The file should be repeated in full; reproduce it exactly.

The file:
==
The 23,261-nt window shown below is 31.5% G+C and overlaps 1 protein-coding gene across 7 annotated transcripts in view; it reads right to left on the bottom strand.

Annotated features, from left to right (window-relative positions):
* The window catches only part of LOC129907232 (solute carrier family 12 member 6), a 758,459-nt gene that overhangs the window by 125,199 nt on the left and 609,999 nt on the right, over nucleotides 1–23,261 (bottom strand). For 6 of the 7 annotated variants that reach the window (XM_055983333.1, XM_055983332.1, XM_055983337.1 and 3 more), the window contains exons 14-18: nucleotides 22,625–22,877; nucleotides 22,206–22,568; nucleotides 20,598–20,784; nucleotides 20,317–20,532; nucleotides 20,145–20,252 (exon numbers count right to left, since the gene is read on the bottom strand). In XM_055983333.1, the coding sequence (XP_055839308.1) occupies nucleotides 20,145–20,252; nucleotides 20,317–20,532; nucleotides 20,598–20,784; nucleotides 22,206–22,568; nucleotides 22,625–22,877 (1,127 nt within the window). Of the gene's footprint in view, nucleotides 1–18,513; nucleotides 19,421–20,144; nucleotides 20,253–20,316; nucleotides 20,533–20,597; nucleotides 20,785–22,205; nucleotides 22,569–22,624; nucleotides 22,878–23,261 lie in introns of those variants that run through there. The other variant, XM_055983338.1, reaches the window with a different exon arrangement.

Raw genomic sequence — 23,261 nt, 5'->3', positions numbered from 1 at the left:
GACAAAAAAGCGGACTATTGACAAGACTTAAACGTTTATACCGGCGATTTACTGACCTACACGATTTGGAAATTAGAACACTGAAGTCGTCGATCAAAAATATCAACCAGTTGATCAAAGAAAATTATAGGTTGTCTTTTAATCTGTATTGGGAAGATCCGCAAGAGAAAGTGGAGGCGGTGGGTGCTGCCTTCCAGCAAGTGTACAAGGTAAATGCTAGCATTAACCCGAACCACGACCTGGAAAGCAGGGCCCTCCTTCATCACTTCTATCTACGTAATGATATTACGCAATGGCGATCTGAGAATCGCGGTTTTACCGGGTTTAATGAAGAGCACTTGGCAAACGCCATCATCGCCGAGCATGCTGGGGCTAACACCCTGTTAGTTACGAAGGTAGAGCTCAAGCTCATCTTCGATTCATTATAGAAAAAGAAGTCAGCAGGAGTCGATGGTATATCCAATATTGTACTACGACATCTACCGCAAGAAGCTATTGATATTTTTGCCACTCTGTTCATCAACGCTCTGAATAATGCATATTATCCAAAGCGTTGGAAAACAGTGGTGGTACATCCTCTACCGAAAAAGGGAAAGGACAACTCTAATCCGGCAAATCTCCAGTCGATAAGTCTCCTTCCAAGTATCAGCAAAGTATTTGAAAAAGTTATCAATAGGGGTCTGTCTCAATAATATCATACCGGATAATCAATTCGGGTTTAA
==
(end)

The 23,261-nt window shown below is 31.5% G+C and overlaps 1 protein-coding gene across 7 annotated transcripts in view; it reads right to left on the bottom strand.

Annotated features, from left to right (window-relative positions):
* The window catches only part of LOC129907232 (solute carrier family 12 member 6), a 758,459-nt gene that overhangs the window by 125,199 nt on the left and 609,999 nt on the right, over nucleotides 1–23,261 (bottom strand). For 6 of the 7 annotated variants that reach the window (XM_055983333.1, XM_055983332.1, XM_055983337.1 and 3 more), the window contains exons 14-18: nucleotides 22,625–22,877; nucleotides 22,206–22,568; nucleotides 20,598–20,784; nucleotides 20,317–20,532; nucleotides 20,145–20,252 (exon numbers count right to left, since the gene is read on the bottom strand). In XM_055983333.1, the coding sequence (XP_055839308.1) occupies nucleotides 20,145–20,252; nucleotides 20,317–20,532; nucleotides 20,598–20,784; nucleotides 22,206–22,568; nucleotides 22,625–22,877 (1,127 nt within the window). Of the gene's footprint in view, nucleotides 1–18,513; nucleotides 19,421–20,144; nucleotides 20,253–20,316; nucleotides 20,533–20,597; nucleotides 20,785–22,205; nucleotides 22,569–22,624; nucleotides 22,878–23,261 lie in introns of those variants that run through there. The other variant, XM_055983338.1, reaches the window with a different exon arrangement.

Raw genomic sequence — 23,261 nt, 5'->3', positions numbered from 1 at the left:
GACAAAAAAGCGGACTATTGACAAGACTTAAACGTTTATACCGGCGATTTACTGACCTACACGATTTGGAAATTAGAACACTGAAGTCGTCGATCAAAAATATCAACCAGTTGATCAAAGAAAATTATAGGTTGTCTTTTAATCTGTATTGGGAAGATCCGCAAGAGAAAGTGGAGGCGGTGGGTGCTGCCTTCCAGCAAGTGTACAAGGTAAATGCTAGCATTAACCCGAACCACGACCTGGAAAGCAGGGCCCTCCTTCATCACTTCTATCTACGTAATGATATTACGCAATGGCGATCTGAGAATCGCGGTTTTACCGGGTTTAATGAAGAGCACTTGGCAAACGCCATCATCGCCGAGCATGCTGGGGCTAACACCCTGTTAGTTACGAAGGTAGAGCTCAAGCTCATCTTCGATTCATTATAGAAAAAGAAGTCAGCAGGAGTCGATGGTATATCCAATATTGTACTACGACATCTACCGCAAGAAGCTATTGATATTTTTGCCACTCTGTTCATCAACGCTCTGAATAATGCATATTATCCAAAGCGTTGGAAAACAGTGGTGGTACATCCTCTACCGAAAAAGGGAAAGGACAACTCTAATCCGGCAAATCTCCAGTCGATAAGTCTCCTTCCAAGTATCAGCAAAGTATTTGAAAAAGTTATCAATAGGGGTCTGTCTCAATAATATCATACCGGATAATCAATTCGGGTTTAA